Big Island Plants


Native trees from seeds are generally slow growers, not usually ready for the ground until one or two years old.  All of these trees are at or beyond that age, and ready for the ground. 


-          Plant out during periods when ground is kept moist from rain for the first few weeks or more.  

-          Do not plant out during droughts unless daily hand watering can occur.  

-          Plant at least 10 feet away from the base of large trees (like big ohiʻa). 

-          Planting near tree-ferns is perfect. 

-          For sunny dry places, use materials that will hold water longer during droughts, while also providing aeration and drainage.  

-          For shady-damp places, adding cinders into the soil will provide better aeration and drainage. 


Potting mediums used in these native plants vary.   The variance is not species specific.  Instead, it is simply due to my changing away from mineral soils like cinder and perlite, switching over to more renewable materials such as coconut fiber. None of the materials are nutrient rich on their own.   Fertilize potted plants periodically, less often when they are in the ground.


Fertilize with: organic soil amendments (manure or compost), synthetic slow-release beads 3 or 4 times per year, or by watering with water soluble all-purpose plant food 1 or 2 times per month.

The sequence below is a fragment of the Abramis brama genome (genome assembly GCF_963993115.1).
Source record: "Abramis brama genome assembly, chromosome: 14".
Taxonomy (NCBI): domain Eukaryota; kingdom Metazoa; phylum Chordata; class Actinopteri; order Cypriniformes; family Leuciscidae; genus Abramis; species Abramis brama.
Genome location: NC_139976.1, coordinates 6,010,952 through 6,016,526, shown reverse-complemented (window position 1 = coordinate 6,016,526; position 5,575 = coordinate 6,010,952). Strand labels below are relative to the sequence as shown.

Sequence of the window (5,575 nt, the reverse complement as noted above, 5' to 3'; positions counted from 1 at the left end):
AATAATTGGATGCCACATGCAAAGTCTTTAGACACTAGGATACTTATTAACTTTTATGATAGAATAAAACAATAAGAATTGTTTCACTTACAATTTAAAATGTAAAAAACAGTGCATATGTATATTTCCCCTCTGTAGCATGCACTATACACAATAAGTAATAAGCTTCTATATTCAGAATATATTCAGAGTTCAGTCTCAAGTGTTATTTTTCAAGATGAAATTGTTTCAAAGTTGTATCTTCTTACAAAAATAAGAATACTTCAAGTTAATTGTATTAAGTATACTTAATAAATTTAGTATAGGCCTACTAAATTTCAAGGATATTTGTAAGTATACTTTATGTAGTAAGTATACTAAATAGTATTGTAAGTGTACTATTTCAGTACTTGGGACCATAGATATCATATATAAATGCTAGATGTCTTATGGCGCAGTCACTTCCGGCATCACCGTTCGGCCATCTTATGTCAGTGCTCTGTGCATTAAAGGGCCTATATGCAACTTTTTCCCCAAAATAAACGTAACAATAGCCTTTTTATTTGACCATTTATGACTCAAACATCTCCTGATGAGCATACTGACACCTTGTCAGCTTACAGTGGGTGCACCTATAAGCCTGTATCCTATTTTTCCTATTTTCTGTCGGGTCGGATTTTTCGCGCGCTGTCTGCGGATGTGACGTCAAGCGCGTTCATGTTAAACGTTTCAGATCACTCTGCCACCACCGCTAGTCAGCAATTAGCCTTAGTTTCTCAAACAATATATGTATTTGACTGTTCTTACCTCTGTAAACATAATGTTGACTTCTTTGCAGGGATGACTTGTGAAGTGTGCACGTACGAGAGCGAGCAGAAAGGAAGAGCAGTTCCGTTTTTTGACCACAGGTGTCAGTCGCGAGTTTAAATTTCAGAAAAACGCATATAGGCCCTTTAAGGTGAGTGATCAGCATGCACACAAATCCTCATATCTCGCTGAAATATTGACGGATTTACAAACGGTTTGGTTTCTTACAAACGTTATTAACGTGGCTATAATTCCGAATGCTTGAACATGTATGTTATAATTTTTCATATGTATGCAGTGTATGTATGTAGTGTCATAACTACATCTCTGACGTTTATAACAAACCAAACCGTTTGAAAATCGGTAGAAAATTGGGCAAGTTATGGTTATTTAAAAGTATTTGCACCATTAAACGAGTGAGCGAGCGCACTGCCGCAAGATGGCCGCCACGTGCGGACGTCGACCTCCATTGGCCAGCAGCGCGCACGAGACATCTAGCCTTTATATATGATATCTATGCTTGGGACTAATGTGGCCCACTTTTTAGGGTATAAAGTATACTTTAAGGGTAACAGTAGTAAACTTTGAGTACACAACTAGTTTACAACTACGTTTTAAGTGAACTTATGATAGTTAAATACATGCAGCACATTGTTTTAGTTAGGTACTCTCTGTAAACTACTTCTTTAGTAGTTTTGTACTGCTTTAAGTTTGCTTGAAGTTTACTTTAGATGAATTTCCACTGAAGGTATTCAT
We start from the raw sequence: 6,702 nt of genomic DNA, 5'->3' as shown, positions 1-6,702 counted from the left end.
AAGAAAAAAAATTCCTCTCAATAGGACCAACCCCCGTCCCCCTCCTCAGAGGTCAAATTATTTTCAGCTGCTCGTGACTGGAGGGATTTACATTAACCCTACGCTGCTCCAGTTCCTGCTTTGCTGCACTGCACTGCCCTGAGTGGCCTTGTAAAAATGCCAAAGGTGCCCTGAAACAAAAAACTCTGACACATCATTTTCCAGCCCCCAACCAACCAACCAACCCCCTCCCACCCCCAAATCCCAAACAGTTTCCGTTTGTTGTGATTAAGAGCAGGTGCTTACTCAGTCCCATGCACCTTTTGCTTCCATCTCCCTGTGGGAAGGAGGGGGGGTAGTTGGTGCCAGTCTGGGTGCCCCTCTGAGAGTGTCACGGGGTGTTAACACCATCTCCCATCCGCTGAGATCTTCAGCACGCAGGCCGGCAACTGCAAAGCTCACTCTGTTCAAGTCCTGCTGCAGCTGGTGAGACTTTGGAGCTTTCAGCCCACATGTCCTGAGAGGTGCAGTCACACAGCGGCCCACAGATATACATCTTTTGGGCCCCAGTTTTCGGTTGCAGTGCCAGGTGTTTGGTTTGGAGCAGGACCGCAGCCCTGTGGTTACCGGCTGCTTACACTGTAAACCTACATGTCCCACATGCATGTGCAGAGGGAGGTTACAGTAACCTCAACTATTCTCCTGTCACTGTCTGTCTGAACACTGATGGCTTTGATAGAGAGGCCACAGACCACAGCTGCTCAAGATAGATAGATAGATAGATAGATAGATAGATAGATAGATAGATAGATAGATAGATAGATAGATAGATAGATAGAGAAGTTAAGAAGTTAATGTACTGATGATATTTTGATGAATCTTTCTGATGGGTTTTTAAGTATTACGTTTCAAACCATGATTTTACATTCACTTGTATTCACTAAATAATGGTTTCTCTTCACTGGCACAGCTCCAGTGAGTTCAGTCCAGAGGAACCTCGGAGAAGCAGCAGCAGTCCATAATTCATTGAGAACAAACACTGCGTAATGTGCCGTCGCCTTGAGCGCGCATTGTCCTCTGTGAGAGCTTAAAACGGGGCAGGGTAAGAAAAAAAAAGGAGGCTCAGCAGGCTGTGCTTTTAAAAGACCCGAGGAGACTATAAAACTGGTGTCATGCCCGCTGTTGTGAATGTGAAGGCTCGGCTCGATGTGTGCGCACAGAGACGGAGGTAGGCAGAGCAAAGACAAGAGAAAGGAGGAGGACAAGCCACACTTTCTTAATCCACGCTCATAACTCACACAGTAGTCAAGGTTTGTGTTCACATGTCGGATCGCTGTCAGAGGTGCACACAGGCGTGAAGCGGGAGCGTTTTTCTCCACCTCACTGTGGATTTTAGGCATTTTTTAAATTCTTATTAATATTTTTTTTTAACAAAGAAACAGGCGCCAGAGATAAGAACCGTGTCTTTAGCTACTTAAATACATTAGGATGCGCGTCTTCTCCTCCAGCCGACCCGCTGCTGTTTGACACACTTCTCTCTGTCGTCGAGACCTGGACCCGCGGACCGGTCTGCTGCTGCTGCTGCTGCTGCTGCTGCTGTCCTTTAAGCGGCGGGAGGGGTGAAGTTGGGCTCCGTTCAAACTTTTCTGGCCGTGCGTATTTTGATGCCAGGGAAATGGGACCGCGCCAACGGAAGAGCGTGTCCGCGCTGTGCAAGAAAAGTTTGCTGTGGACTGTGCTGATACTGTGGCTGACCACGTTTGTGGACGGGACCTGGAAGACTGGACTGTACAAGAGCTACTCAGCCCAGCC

Dry-Sunny species can be planted in direct sun, but may need daily watering for several weeks.   Partial-shade or under the cover of larger plants is best.   Plants will become more sun-tolerant as they mature.


Wet-Forest species are best planted in full or partial shade, light filtered by nearby taller plants.   Be sure they stay moist for several weeks. 


Pest control:  Many things like to eat young native tree foliage.  Slugs, walking sticks, mites, leaf miners to name a few.  Damage is usually minimal, but sometimes it can be severe.   Visually inspect plant, especially the undersides of leaves and along stems, to find the cause.  If nothing, try again in an hour or more after sunset with headlamp.  Hand picking or leaf cleaning usually resolves the issue for insects and mold.  Don’t handle slugs without gloves or tools. For severe infestations once the cause is known, visit a garden shop to find the best solution.


Weeds:  Big Island Plants ® are started under cover of plastic or shade without doors.  Sometimes birds will drop weed seeds into the pots.   If something other than the tree starts growing in the container, it is most often a weed.  The most common of those you might see are: various grasses and sedges, garden cress, oxalis, poha and popolo berry starts.  Sometimes, if you’re lucky, ohi‘a! 


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Volcano - Puna, Hawaii